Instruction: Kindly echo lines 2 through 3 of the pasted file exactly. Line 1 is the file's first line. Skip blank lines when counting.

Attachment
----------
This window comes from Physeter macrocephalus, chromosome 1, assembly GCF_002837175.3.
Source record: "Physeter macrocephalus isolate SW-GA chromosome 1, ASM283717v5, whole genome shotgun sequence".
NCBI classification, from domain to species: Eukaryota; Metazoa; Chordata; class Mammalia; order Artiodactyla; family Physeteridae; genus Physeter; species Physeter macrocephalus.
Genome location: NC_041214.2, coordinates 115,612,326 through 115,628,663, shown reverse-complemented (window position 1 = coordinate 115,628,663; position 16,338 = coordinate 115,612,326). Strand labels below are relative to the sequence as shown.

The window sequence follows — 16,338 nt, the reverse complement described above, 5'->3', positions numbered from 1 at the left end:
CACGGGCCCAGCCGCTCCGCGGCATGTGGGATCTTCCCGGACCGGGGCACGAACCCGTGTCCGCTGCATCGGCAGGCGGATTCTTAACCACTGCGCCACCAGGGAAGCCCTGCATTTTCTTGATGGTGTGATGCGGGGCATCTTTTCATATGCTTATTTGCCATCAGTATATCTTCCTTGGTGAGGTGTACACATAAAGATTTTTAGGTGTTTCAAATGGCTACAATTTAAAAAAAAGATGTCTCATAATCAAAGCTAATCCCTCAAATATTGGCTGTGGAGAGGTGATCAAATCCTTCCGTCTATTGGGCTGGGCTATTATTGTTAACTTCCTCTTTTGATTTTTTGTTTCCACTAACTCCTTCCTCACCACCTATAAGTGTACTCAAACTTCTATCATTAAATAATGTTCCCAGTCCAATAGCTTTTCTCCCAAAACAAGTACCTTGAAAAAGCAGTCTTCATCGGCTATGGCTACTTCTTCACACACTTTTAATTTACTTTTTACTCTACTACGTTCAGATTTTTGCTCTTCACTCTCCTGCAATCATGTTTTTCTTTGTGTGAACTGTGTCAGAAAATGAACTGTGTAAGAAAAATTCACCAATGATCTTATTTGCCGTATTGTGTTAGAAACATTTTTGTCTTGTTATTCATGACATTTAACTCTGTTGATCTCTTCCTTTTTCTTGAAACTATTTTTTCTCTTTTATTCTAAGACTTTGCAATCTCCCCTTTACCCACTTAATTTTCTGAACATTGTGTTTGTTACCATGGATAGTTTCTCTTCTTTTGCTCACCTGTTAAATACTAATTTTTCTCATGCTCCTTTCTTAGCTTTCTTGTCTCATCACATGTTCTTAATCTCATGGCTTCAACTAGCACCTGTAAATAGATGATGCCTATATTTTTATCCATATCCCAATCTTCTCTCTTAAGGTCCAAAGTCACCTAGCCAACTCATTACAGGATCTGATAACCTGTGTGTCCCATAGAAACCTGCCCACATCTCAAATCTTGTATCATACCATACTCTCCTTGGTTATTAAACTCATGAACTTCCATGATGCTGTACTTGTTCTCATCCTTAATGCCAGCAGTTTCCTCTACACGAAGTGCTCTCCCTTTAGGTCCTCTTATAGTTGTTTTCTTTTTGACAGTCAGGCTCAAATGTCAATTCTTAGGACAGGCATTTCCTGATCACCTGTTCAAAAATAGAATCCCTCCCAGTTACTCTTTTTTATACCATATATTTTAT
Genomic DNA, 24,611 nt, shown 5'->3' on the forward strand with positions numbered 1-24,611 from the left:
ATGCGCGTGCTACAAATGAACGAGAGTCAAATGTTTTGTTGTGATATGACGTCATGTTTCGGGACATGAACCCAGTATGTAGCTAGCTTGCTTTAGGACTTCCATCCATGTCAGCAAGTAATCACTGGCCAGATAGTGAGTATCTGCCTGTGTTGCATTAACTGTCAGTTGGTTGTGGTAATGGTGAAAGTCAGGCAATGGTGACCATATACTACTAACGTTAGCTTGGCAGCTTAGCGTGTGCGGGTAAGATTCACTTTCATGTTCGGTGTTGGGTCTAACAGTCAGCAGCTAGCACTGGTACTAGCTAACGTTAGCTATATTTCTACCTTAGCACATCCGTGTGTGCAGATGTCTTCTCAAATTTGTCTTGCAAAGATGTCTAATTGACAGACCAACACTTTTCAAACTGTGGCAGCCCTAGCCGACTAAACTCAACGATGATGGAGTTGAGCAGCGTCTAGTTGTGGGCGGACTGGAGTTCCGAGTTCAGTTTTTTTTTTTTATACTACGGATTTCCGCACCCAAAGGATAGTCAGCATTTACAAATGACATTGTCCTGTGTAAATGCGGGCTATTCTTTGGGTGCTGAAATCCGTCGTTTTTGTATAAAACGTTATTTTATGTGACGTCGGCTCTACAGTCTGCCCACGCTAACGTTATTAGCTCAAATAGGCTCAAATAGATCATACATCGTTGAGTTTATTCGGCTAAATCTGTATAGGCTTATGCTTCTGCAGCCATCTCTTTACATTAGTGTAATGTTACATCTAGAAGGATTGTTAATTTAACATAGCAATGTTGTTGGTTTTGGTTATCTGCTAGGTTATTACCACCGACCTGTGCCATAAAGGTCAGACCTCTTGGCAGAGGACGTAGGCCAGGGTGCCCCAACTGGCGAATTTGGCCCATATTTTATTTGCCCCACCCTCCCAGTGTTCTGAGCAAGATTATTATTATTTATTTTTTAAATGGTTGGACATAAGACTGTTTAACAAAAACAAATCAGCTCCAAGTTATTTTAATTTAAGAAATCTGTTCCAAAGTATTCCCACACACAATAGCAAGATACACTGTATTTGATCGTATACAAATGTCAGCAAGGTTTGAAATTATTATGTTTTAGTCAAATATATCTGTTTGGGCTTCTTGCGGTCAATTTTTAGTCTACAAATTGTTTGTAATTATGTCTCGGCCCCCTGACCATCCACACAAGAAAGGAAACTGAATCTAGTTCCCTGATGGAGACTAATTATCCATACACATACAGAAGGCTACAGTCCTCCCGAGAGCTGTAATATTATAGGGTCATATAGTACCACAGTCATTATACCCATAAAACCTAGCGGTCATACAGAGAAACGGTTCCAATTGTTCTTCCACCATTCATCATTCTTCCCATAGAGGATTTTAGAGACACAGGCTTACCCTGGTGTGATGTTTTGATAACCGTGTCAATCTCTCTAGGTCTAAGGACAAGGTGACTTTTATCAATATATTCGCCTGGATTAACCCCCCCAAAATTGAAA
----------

Source record: "Physeter macrocephalus isolate SW-GA chromosome 1, ASM283717v5, whole genome shotgun sequence".
NCBI classification, from domain to species: Eukaryota; Metazoa; Chordata; class Mammalia; order Artiodactyla; family Physeteridae; genus Physeter; species Physeter macrocephalus.